Each party accuses the other of an anti-constitutional break with tradition. While such a thing seems patently nonsensical in a country with a written constitution, the hesitation with which the Republicans approach what they legally have the power to do underscores the fact that the terms of the US Constitution are not the lone arbiter of political process. Yet the full scope of the filibuster rule is forever obscure: it is a negotiation, even today, not a supermajority requirement.
It is worth considering that the Republicans are now only proposing to ban the filibuster of judicial nominations. This makes no sense in connection to the argument they have made that "advice and consent" can be made only by a simple majority; why do only these presidential nominations need haven from the filibuster? Clearly, this is yet another compromise with a beloved tradition of obligatory, relative consensus.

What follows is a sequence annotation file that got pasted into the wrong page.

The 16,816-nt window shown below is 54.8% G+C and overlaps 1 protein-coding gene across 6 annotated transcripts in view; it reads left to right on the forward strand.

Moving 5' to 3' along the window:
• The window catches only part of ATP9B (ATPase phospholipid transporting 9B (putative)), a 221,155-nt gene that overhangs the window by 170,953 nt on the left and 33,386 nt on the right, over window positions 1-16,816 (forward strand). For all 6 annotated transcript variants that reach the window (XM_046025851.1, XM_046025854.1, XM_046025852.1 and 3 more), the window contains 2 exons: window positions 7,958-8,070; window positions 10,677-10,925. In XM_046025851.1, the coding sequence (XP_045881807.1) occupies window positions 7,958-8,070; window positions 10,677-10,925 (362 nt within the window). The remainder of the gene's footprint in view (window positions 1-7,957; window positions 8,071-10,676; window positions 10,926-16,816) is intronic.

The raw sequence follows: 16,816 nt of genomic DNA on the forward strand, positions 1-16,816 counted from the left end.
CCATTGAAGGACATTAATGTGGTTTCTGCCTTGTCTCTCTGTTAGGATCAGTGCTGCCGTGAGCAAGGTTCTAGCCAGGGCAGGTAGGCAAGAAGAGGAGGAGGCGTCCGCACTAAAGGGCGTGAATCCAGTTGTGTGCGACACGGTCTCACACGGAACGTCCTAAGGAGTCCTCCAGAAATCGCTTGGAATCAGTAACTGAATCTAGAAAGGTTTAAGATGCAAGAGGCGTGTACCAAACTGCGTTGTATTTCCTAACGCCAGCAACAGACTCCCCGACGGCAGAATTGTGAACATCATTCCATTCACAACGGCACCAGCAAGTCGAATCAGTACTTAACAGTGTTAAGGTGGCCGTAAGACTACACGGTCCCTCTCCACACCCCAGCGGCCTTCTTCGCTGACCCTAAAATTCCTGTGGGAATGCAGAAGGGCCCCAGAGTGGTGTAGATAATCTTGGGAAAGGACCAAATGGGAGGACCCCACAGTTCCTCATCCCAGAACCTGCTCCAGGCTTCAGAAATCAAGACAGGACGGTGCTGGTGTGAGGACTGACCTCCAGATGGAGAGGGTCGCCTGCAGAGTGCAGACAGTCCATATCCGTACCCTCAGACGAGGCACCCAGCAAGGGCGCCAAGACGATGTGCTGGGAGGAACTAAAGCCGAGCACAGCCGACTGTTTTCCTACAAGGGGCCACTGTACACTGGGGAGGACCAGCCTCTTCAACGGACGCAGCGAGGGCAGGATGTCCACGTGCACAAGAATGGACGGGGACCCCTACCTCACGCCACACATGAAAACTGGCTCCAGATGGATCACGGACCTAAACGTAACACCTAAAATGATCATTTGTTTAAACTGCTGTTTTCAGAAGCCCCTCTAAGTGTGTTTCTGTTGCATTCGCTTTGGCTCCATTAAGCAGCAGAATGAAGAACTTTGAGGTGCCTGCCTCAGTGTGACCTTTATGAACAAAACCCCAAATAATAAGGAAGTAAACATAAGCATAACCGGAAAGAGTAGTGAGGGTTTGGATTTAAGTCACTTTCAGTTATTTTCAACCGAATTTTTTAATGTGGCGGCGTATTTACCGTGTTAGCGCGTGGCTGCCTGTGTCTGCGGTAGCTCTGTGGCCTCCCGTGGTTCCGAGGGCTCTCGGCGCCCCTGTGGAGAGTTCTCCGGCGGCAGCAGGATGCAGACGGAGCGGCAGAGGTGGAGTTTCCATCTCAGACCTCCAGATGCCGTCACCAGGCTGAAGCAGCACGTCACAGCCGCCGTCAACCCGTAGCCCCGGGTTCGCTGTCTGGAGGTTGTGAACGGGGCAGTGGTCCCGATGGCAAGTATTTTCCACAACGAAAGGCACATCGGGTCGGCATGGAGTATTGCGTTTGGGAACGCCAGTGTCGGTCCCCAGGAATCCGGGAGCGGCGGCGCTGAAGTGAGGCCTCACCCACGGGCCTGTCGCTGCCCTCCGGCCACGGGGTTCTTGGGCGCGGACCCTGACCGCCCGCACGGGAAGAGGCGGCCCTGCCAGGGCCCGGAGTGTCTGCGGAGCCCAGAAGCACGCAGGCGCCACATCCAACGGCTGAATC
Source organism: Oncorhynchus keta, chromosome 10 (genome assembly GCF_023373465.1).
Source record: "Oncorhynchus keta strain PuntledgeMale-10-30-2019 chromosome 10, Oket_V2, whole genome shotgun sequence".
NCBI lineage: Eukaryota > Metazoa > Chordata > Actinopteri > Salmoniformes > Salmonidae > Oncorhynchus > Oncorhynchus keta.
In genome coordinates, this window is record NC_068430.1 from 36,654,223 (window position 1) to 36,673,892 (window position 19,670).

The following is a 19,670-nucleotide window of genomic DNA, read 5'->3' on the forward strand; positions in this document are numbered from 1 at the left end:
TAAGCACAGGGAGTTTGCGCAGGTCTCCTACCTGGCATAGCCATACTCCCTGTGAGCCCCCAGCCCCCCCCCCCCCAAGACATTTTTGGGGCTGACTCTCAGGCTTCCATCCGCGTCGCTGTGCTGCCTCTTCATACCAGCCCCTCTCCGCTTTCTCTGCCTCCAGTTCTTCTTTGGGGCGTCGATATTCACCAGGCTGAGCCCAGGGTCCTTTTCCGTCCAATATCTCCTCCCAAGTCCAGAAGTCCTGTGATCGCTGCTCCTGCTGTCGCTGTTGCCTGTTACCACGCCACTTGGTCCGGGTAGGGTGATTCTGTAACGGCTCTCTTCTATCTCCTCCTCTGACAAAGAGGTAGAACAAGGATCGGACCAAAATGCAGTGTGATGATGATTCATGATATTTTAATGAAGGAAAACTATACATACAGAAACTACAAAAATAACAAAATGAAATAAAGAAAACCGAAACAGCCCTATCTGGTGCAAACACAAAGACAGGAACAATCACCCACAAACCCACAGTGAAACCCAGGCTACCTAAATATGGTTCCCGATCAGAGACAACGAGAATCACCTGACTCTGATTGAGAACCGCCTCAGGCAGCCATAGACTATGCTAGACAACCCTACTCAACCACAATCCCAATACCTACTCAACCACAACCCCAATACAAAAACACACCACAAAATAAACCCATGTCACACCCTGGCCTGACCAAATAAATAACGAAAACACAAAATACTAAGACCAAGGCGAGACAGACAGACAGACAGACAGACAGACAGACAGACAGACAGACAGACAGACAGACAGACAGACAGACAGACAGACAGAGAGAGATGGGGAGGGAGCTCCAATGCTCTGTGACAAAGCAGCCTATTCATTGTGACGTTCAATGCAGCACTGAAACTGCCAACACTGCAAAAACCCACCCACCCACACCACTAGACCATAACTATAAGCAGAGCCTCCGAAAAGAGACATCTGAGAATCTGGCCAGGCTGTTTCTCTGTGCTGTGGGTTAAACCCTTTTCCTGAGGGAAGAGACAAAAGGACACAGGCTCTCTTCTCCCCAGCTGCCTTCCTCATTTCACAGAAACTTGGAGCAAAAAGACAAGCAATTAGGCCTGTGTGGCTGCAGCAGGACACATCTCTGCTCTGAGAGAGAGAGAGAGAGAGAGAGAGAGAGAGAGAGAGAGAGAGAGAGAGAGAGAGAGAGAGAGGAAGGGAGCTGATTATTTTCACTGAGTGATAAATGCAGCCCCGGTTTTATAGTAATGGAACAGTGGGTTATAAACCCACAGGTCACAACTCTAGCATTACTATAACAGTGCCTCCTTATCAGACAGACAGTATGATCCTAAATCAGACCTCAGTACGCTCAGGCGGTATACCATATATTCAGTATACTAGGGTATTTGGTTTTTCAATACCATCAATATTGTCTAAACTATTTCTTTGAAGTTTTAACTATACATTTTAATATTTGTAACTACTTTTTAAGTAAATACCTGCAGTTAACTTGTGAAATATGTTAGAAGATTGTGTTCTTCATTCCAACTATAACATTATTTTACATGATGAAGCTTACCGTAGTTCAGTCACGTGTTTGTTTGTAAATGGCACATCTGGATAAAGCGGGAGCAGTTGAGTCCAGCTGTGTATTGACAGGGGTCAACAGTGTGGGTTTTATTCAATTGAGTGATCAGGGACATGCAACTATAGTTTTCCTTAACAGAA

Here's a recent political comment on the issue.
I have the impression that once John Bolton is confirmed many things will start moving. Ending the filibuster for judges is one. Bush SocSec proposal is another. Aggressive action in Middle East is another...